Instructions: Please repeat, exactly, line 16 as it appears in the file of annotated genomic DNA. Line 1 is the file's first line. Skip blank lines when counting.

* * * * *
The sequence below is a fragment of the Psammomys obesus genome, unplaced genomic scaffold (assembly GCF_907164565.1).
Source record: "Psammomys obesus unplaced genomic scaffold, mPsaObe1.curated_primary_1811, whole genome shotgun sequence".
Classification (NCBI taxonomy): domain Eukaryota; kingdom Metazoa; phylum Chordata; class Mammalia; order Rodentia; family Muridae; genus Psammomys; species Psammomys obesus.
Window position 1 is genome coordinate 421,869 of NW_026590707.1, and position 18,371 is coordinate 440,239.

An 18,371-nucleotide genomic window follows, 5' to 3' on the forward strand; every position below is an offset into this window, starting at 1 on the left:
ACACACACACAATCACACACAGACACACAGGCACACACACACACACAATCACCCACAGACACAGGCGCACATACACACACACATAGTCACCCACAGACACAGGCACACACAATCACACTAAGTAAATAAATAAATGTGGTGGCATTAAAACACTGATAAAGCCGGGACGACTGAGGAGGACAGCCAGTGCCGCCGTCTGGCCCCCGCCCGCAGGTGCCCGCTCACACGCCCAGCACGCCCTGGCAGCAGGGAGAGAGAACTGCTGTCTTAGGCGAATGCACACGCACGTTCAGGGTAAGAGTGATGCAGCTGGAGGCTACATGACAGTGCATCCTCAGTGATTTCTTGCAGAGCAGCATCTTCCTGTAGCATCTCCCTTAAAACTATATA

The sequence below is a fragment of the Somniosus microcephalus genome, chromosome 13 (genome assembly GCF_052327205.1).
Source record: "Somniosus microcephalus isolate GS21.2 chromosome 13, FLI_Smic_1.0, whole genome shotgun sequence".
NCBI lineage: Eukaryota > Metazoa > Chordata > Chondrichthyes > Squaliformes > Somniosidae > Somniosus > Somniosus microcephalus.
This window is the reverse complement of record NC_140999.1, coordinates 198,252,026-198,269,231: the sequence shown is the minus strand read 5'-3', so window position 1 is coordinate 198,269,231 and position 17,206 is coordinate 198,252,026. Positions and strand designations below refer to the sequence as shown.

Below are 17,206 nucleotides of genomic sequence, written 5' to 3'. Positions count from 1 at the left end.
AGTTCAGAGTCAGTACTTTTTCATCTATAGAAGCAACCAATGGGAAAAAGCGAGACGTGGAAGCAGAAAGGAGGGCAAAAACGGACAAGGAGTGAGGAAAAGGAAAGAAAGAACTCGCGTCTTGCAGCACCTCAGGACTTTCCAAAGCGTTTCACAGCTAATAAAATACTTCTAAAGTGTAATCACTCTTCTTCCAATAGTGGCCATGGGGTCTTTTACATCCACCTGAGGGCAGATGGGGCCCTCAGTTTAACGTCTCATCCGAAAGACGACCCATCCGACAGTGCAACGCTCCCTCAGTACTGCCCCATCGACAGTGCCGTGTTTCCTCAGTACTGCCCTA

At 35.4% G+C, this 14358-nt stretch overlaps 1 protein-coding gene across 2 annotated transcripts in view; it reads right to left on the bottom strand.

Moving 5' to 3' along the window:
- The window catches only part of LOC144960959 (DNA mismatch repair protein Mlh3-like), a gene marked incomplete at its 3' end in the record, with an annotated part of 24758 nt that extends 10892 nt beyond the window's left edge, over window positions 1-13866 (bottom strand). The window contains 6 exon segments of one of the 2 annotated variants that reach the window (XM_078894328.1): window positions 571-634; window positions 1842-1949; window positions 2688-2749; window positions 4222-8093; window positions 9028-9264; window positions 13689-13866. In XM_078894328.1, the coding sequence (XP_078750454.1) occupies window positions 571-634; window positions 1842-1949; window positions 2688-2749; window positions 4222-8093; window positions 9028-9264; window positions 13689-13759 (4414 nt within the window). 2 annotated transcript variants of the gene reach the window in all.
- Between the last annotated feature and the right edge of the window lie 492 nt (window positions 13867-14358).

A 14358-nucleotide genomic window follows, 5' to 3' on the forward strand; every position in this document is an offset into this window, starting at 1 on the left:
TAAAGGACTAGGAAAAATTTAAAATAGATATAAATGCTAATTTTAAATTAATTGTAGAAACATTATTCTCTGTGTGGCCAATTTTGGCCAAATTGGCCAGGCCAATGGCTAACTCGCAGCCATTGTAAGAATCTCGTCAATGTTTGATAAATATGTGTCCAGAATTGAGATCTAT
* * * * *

- Between the last annotated feature and the right edge of the window lie 492 nt (window positions 13867-14358).